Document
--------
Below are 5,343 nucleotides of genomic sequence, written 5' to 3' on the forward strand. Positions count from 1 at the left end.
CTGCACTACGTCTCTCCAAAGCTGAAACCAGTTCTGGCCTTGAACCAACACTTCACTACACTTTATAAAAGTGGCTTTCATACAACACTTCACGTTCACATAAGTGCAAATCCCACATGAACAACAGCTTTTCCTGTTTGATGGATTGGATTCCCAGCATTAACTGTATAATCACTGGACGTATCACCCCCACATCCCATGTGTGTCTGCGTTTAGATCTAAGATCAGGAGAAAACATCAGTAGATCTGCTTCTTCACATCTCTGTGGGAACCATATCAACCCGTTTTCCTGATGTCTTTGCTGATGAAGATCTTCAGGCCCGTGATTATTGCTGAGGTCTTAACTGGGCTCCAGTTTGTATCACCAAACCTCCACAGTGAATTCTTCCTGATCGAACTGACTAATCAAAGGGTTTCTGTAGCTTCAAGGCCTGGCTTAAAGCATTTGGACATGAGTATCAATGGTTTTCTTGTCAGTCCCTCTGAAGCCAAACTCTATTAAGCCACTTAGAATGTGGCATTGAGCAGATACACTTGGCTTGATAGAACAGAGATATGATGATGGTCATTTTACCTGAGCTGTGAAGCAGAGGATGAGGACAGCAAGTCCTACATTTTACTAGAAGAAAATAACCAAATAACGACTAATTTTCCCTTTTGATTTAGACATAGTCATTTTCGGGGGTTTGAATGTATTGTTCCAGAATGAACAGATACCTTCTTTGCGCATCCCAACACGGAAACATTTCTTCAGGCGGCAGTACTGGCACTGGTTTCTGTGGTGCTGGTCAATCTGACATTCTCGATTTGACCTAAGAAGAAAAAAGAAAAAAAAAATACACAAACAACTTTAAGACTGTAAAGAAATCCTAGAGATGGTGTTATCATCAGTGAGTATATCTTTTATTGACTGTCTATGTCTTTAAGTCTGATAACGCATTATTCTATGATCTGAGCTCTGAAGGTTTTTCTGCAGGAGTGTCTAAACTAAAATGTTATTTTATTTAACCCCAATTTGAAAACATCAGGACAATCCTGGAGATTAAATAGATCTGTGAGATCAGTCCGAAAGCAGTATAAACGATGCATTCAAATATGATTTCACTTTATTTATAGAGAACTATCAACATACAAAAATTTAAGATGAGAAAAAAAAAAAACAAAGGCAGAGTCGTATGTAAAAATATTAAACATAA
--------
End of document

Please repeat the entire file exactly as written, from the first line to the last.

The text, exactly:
Below are 5,343 nucleotides of genomic sequence, written 5' to 3' on the forward strand. Positions count from 1 at the left end.
CTGCACTACGTCTCTCCAAAGCTGAAACCAGTTCTGGCCTTGAACCAACACTTCACTACACTTTATAAAAGTGGCTTTCATACAACACTTCACGTTCACATAAGTGCAAATCCCACATGAACAACAGCTTTTCCTGTTTGATGGATTGGATTCCCAGCATTAACTGTATAATCACTGGACGTATCACCCCCACATCCCATGTGTGTCTGCGTTTAGATCTAAGATCAGGAGAAAACATCAGTAGATCTGCTTCTTCACATCTCTGTGGGAACCATATCAACCCGTTTTCCTGATGTCTTTGCTGATGAAGATCTTCAGGCCCGTGATTATTGCTGAGGTCTTAACTGGGCTCCAGTTTGTATCACCAAACCTCCACAGTGAATTCTTCCTGATCGAACTGACTAATCAAAGGGTTTCTGTAGCTTCAAGGCCTGGCTTAAAGCATTTGGACATGAGTATCAATGGTTTTCTTGTCAGTCCCTCTGAAGCCAAACTCTATTAAGCCACTTAGAATGTGGCATTGAGCAGATACACTTGGCTTGATAGAACAGAGATATGATGATGGTCATTTTACCTGAGCTGTGAAGCAGAGGATGAGGACAGCAAGTCCTACATTTTACTAGAAGAAAATAACCAAATAACGACTAATTTTCCCTTTTGATTTAGACATAGTCATTTTCGGGGGTTTGAATGTATTGTTCCAGAATGAACAGATACCTTCTTTGCGCATCCCAACACGGAAACATTTCTTCAGGCGGCAGTACTGGCACTGGTTTCTGTGGTGCTGGTCAATCTGACATTCTCGATTTGACCTAAGAAGAAAAAAGAAAAAAAAAATACACAAACAACTTTAAGACTGTAAAGAAATCCTAGAGATGGTGTTATCATCAGTGAGTATATCTTTTATTGACTGTCTATGTCTTTAAGTCTGATAACGCATTATTCTATGATCTGAGCTCTGAAGGTTTTTCTGCAGGAGTGTCTAAACTAAAATGTTATTTTATTTAACCCCAATTTGAAAACATCAGGACAATCCTGGAGATTAAATAGATCTGTGAGATCAGTCCGAAAGCAGTATAAACGATGCATTCAAATATGATTTCACTTTATTTATAGAGAACTATCAACATACAAAAATTTAAGATGAGAAAAAAAAAAAACAAAGGCAGAGTCGTATGTAAAAATATTAAACATAA